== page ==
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Hastings' Dictionary of the New Testament
FLUTE-PLAYERS.—Flute-playing is referred to twice in the Gospels: once in the narrative as an expression of sorrow (Matthew 9:23 αὐλητάς, Authorized Version ‘minstrels,’ Revised Version NT 1881, OT 1885 ‘flute-players’); and once in the Lord’s teaching as an expression of gladness (ηὐλήσαμεν Matthew 11:17 with the parallel passage Luke 7:32 ‘we [have] piped’). The latter use, which is referred to several times in the OT and the Apocrypha (1 Kings 1:40, Isaiah 5:12; Isaiah 30:29, Sirach 40:21, 1 Maccabees 3:45), is attested for the later Jews by the mention in the Mishna of ‘flutes for a bride’ (Baba Mezia vi. 1). The other use, the employment of flutes for mourning, seems to have been widely diffused and of great antiquity, for it is clearly alluded to by Jeremiah (Jeremiah 48:36); and can be traced over a large part of the Gentile world—Phœnicians, Carians, Greeks, Romans, and probably Assyrians. In Greek society (or at least some sections of it) the custom was so general that the flute-player at funerals was described by a special term (τυμβαύλης aelian. Var. Hist. xii. 43). For the Jewish life of the 1James , 2 nd cents. a.d. there is ample evidence in the Mishna and elsewhere. ‘Flutes for a corpse’ are mentioned in Baba Mezia vi. 1, and in Kethuboth iv. 4 is the often cited rule that a man who had lost his wife must engage, no matter how poor he might be, not fewer than two flute-players and one wailing woman. A remarkable historical illustration is supplied by Josephus (BJ iii. ix. 5). When the news of the capture of Jotapata by the Romans in the summer of 67 a.d. reached Jerusalem, ‘most people engaged flute-players to lead their lamentations.’ Another illustration comes from Roman history. At the funeral of the Emperor Claudius in 54 a.d. there were flute-players in the procession. These funeral musicians seem to have been generally, if not always, professionals, and to have been held in very low esteem. The class seems to be unknown to modern Syrian society. The wailing woman remains, but the funeral flautist has gone (Bauer, Volksleben im Lande der Bibel, 1903, p. 213).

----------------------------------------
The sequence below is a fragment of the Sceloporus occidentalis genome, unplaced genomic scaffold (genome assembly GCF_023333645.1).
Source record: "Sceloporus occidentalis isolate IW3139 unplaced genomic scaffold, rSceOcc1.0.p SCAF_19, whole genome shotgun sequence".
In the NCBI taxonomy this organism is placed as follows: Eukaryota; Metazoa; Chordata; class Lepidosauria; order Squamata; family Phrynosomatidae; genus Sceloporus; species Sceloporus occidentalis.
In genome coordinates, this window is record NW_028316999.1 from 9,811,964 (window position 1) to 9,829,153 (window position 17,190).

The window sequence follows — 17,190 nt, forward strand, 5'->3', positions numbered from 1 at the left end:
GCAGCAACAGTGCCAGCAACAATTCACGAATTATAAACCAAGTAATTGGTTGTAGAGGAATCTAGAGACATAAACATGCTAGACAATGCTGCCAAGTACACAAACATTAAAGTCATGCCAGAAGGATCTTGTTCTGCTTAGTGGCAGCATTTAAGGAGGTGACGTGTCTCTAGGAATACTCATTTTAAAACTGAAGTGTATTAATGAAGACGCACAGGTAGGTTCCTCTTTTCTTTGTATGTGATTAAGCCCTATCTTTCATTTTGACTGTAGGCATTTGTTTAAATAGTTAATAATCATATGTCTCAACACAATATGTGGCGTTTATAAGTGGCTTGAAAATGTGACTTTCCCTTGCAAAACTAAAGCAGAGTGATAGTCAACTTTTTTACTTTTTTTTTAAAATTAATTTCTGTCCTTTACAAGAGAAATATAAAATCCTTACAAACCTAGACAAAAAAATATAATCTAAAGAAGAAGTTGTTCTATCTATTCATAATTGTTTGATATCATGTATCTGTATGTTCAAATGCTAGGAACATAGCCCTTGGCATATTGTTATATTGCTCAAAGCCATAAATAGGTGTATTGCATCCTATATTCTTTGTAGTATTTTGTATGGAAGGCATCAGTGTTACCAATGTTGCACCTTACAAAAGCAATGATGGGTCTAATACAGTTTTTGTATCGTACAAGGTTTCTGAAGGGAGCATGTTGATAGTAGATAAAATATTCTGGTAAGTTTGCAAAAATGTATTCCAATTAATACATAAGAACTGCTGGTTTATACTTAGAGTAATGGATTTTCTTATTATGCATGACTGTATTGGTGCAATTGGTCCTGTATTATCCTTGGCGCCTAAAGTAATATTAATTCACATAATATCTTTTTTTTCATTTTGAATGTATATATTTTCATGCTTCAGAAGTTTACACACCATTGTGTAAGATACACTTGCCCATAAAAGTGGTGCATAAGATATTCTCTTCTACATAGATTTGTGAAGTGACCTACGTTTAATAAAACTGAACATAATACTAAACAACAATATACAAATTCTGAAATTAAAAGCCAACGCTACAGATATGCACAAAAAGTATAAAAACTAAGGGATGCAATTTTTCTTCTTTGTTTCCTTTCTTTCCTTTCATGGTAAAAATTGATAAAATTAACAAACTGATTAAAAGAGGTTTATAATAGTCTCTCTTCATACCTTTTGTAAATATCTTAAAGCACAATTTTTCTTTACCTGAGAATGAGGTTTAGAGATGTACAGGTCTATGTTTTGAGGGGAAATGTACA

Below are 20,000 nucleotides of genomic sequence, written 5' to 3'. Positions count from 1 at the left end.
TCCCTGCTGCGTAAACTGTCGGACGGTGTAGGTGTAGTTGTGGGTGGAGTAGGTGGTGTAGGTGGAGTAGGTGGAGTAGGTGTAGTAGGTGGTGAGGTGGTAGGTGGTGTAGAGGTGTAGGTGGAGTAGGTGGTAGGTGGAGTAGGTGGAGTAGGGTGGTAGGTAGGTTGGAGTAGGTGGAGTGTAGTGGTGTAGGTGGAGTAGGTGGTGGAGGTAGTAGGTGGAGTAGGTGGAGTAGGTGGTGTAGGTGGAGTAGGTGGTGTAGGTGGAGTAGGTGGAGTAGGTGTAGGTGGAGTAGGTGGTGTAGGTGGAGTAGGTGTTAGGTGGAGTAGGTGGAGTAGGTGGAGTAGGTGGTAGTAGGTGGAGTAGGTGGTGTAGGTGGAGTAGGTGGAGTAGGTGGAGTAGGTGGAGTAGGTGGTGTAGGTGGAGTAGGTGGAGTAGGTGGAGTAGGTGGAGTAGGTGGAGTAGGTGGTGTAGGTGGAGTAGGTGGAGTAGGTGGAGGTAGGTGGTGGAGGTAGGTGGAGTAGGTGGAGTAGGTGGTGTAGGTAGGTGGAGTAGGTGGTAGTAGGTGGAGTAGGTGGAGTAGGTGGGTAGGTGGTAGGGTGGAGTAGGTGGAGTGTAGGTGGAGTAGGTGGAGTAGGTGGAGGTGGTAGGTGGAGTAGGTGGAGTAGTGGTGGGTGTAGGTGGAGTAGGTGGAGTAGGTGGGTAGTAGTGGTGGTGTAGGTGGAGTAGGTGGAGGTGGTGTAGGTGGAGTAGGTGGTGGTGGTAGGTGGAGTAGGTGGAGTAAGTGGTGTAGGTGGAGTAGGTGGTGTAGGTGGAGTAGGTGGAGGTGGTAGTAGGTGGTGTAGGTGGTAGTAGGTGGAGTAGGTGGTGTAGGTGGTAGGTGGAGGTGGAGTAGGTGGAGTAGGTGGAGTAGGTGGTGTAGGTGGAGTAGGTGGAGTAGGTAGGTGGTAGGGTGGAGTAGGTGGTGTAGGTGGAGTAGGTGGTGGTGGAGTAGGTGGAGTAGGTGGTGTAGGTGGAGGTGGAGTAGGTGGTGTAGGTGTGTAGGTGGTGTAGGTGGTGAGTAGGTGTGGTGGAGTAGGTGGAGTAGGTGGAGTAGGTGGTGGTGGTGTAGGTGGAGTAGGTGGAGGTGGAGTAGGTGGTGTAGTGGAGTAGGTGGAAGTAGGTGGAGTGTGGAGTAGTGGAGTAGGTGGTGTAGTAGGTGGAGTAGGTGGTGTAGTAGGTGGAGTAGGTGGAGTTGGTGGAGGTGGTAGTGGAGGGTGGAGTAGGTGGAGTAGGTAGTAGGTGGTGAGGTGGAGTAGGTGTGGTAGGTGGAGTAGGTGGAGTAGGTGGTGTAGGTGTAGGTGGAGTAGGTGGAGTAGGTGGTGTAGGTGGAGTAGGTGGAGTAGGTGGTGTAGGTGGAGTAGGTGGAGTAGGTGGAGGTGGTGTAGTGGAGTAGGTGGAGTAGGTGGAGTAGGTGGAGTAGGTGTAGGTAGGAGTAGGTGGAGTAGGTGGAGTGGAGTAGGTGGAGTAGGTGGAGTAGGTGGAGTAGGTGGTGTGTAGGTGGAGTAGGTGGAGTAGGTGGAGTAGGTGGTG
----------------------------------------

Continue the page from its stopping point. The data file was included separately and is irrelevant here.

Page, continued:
Literature.—Note of Wetstein on Matthew 9:23; Wünsche, Neue Beiträge zur Erlauterung der Evangelien aus Talmud und Midrasch, p. 125; Levy, Chaldäisches Worterbuch, 261a; art. ‘Music’ in Hasting's Dictionary of the Bible iii. 461.
W. Taylor Smith.
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Hastings, James. Entry for 'Flute-Players'. Hastings' Dictionary of the New Testament. https://www.studylight.org/dictionaries/eng/hdn/f/flute-players.html. 1906-1918.